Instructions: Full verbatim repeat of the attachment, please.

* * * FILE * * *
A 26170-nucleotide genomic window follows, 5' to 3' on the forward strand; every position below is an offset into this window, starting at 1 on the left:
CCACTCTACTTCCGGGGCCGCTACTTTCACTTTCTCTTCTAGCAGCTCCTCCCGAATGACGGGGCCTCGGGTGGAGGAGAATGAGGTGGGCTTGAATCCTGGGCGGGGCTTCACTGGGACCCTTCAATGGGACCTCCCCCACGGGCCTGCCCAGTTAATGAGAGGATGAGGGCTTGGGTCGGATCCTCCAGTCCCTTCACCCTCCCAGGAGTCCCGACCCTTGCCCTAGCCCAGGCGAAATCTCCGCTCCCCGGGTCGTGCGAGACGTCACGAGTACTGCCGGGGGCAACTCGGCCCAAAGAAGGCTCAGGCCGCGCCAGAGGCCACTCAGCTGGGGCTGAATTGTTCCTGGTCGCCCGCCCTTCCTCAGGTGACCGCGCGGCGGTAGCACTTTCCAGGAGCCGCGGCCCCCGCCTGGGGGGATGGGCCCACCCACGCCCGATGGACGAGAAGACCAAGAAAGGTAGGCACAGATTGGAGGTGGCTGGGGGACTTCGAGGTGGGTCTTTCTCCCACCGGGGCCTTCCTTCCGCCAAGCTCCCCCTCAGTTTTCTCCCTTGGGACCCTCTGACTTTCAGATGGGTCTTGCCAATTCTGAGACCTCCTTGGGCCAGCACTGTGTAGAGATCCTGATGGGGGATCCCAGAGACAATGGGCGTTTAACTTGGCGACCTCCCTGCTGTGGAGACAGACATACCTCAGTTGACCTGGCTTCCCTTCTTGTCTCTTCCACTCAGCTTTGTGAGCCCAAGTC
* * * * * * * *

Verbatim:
A 26170-nucleotide genomic window follows, 5' to 3' on the forward strand; every position below is an offset into this window, starting at 1 on the left:
CCACTCTACTTCCGGGGCCGCTACTTTCACTTTCTCTTCTAGCAGCTCCTCCCGAATGACGGGGCCTCGGGTGGAGGAGAATGAGGTGGGCTTGAATCCTGGGCGGGGCTTCACTGGGACCCTTCAATGGGACCTCCCCCACGGGCCTGCCCAGTTAATGAGAGGATGAGGGCTTGGGTCGGATCCTCCAGTCCCTTCACCCTCCCAGGAGTCCCGACCCTTGCCCTAGCCCAGGCGAAATCTCCGCTCCCCGGGTCGTGCGAGACGTCACGAGTACTGCCGGGGGCAACTCGGCCCAAAGAAGGCTCAGGCCGCGCCAGAGGCCACTCAGCTGGGGCTGAATTGTTCCTGGTCGCCCGCCCTTCCTCAGGTGACCGCGCGGCGGTAGCACTTTCCAGGAGCCGCGGCCCCCGCCTGGGGGGATGGGCCCACCCACGCCCGATGGACGAGAAGACCAAGAAAGGTAGGCACAGATTGGAGGTGGCTGGGGGACTTCGAGGTGGGTCTTTCTCCCACCGGGGCCTTCCTTCCGCCAAGCTCCCCCTCAGTTTTCTCCCTTGGGACCCTCTGACTTTCAGATGGGTCTTGCCAATTCTGAGACCTCCTTGGGCCAGCACTGTGTAGAGATCCTGATGGGGGATCCCAGAGACAATGGGCGTTTAACTTGGCGACCTCCCTGCTGTGGAGACAGACATACCTCAGTTGACCTGGCTTCCCTTCTTGTCTCTTCCACTCAGCTTTGTGAGCCCAAGTC